> Marsy’s Law grants victims the right to reasonable protection against the accused. Not only is “reasonable protection” not defined, but this right puts the cart before the horse because a right of protection that applies prior to a conviction effectively presumes that the defendant is guilty.

I'm not sure. The article mentions existing pretrial protections. Are those already also presuming guilt? I don't think so. Most importantly, this bit doesn't infringe on the defendant's rights.

> Additionally, in many states, Marsy’s Law provides victims the right to deny evidence to defendants and their lawyers. At present, a defendant has a constitutional right to all evidence that could prove their innocence. With Marsy’s Law, a defendant’s fundamental right to all exculpatory evidence is pitted against a victim’s right to refuse access to that evidence.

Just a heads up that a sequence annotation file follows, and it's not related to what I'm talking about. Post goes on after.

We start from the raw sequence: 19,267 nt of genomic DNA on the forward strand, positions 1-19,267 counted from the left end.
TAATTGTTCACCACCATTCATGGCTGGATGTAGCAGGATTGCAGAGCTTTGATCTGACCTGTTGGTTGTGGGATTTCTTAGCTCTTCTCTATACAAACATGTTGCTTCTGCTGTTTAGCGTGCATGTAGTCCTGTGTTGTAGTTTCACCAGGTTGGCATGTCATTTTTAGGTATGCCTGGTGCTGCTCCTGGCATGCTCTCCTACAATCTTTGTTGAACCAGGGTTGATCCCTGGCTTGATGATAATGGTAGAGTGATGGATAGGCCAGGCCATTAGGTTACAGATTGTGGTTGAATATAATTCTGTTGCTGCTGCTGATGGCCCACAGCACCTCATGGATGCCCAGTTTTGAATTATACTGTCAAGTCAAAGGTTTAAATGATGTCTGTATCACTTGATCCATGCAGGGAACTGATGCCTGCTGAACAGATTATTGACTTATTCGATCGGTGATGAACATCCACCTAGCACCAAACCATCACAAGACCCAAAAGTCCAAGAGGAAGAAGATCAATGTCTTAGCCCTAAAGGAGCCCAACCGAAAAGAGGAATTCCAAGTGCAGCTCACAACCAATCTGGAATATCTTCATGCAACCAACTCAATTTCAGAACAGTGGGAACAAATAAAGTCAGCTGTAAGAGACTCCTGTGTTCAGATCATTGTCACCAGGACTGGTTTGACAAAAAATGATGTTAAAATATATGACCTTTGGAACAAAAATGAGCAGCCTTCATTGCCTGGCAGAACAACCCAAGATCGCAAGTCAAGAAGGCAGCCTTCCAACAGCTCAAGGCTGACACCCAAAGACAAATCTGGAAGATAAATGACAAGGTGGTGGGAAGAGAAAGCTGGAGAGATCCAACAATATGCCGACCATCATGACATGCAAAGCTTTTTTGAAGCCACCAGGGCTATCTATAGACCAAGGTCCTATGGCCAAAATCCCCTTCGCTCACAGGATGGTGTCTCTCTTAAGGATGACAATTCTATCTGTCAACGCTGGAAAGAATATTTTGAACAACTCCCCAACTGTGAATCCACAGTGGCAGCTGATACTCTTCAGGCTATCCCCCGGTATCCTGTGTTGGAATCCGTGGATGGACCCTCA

Now this is the scary stuff and the threat to due process.
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